“It is easier for a camel to go through the eye of a needle than for someone who is rich to enter the kingdom of God” (Mark 10:25).
This verse in Mark is part of a discourse Jesus was having with a rich young ruler. This ruler approached Jesus asking him what he must do to inherit eternal life. (You can read the full conversation in Mark 10:17-31). Here is part of this conversation:
“You know the commandments: ‘You shall not murder, you shall not commit adultery, you shall not steal, you shall not give false testimony, you shall not defraud, honor your father and mother.’ ‘Teacher,’ he declared, ‘all these I have kept since I was a boy.’Jesus looked at him and loved him. ‘One thing you lack,’ he said. ‘Go, sell everything you have and give to the poor, and you will have treasure in heaven. Then come, follow me.’At this the man’s face fell. He went away sad, because he had great wealth” (Mark 10:19-22).
What exactly is Jesus saying to this young man? The Bible teaches “blessed are the poor in spirit” (Matthew 5:3), but do we have to be financially poor as well? Surely if this man wanted to follow Jesus, he could do so wealthy or poor, right? Let’s take a closer look at what Jesus means.
The Blessing and Curse of Wealth
There is nothing wrong with money. Money is neutral. It has no feelings or emotions. The challenge that money presents is the attitude we can have towards it. It was this rich young ruler’s attitude toward his wealth that Jesus was pointing his finger at.
In Jesus’ day, and honestly even today, many people believed that wealth or great possessions was an indicator that God had a special blessing on your life. It was not true then and it is not true today. This rich young ruler had clouded judgement because of his wealth. His riches, which were thought be a blessing, actually became a curse. It caused him to value the temporary treasures of earth more than the eternal treasures of heaven.
Bible teacher Warren Weirsbe put it this way:
“Money is a marvelous servant but a terrible master. If you possess money, be grateful and use it for God’s glory; but if money possesses you, beware! It is good to have the things that money can buy, provided you don’t lose the things that money cannot buy. The deceitfulness of riches had so choked the soil of this young man’s heart that he was unable to receive the good seed of the Word and be saved. What a bitter harvest he would reap one day!”
What Is This “Eye of the Needle”?
Some people have speculated that the eye of the needle was a reference to the Needle Gate. This gate was a low gate that was very narrow and was found in the walls that surrounded Jerusalem. Because the camel was the largest animal found in Jerusalem at that time, there was no way it could just walk through that gate. The camel would be forced to have to all of its saddles and packs removed. It would then have to crawl through the gate on its knees. This is highly unlikely that anyone would do this. In addition, many are not sure if this gate even existed in Jesus’ day.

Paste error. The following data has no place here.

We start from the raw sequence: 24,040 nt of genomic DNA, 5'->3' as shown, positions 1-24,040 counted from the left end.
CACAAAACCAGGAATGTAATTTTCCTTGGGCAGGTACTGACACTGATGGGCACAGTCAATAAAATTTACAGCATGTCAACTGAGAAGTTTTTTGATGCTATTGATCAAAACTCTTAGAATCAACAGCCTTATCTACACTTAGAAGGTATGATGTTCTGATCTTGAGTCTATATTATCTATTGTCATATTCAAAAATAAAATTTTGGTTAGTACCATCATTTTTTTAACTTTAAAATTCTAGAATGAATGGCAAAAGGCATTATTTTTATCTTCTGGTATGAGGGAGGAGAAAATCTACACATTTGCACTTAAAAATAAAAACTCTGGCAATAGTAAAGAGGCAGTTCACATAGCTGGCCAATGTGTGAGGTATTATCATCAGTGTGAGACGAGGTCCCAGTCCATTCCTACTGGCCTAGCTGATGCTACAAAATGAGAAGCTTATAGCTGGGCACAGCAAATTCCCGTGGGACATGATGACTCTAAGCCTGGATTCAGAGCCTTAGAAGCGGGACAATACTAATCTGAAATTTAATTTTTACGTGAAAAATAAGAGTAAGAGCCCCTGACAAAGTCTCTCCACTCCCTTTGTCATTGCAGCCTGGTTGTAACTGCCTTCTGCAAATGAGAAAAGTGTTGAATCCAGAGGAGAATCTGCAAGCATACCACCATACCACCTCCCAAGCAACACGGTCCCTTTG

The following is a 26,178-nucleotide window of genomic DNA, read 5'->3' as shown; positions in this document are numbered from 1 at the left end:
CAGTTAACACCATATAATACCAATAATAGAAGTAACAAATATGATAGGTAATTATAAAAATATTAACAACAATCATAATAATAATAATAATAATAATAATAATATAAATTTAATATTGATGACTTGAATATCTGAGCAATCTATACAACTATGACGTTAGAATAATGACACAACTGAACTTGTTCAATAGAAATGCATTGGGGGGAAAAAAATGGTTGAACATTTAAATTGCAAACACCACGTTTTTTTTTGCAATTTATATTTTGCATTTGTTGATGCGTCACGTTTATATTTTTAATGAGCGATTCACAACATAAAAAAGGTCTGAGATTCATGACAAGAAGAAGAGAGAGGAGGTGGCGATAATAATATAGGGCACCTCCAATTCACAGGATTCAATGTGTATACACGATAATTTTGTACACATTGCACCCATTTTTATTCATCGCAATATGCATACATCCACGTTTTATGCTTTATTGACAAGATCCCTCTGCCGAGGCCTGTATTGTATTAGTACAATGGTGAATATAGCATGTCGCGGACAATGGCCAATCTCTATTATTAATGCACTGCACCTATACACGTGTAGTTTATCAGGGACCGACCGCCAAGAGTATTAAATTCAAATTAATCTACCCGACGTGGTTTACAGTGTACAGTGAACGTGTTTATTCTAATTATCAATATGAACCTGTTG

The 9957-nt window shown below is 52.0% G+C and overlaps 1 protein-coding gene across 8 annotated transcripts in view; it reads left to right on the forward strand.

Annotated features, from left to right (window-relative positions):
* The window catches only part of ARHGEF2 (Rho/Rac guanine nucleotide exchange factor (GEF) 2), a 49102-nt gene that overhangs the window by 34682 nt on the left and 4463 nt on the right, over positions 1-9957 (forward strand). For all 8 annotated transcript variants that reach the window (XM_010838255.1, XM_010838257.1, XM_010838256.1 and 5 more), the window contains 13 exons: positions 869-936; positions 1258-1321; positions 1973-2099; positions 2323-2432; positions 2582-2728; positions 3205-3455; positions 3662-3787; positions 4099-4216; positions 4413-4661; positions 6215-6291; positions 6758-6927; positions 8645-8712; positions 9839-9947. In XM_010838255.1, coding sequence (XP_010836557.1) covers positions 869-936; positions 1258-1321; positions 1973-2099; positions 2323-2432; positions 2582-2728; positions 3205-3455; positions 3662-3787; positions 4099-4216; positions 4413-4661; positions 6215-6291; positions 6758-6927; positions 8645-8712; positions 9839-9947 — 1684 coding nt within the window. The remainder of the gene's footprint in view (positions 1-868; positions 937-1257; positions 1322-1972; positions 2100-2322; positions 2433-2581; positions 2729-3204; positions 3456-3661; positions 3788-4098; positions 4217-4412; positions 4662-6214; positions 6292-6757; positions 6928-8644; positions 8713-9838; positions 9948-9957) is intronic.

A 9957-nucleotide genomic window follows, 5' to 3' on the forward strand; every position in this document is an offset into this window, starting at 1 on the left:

Most likely, Jesus was speaking in hyperbole or metaphor. He was helping his disciples to understand how difficult it was for those who trust in their wealth to enter the kingdom of heaven. Clearly this was the problem with this rich young ruler. The deceitfulness of riches can make a person feel all-sufficient and therefore reject the notion of their need for God.
The other issue we see in this ruler was his attachment to his wealth. He was so attached to his riches that he could not see forfeiting them in order to follow Christ. The question Jesus was posing to this man was: would you be willing to let go of your abundant wealth, leave it all behind, and follow me?
This man was not willing to do this. This man obviously had an interest in living right. He had a desire for eternal life since he was the one who initiated the question. However, he couldn’t let go of the one thing that was keeping him from experiencing the life he was looking for – his great wealth.
For this reason, though he was face-to-face with the one who is the resurrection and the life, he went away sad and unchanged. Though he had everything he needed for this life, unfortunately he was not prepared for the life to come.
Can Rich People Be Saved?
The short answer to the question is yes. After making this statement Jesus’ disciples asked him a question:
“The disciples were even more amazed, and said to each other, ‘Who then can be saved?’Jesus looked at them and said, ‘With man this is impossible, but not with God; all things are possible with God’” (Mark 10:26-27).
The reality of salvation is that it is impossible with man. Whether you are rich or poor by the world’s standards, salvation is not something you can obtain on your own. You can’t do enough, have enough or be enough to ever earn it on your own. But with God it is possible. He can convict the heart. He can convince the heart. He can convert the heart.
The need of the rich man was no different than the need we have. The difference is that he had more “things” in the way that prevented him from seeing his need. That’s why it’s difficult. Yet, as difficult as it may be, it’s still not impossible with God.
When it comes to the gospel, our responsibility doesn’t change based on who we are talking to. Our job is to plant and water. Paul reminds us of this in 1 Corinthians 3:6-7:
“I planted the seed, Apollos watered it, but God has been making it grow. So neither the one who plants nor the one who waters is anything, but only God, who makes things grow.”
We need to be planters and waterers. Share the gospel with everyone whenever we have the opportunity. Some people will have great means and wealth. Some will have little means. They all need to hear it. Yes there will be difficult and seemingly impossible cases that look hopeless. All we can do is the possible – plant and water. Let’s leave the impossible to God – making the seed grow. For with God nothing shall be impossible.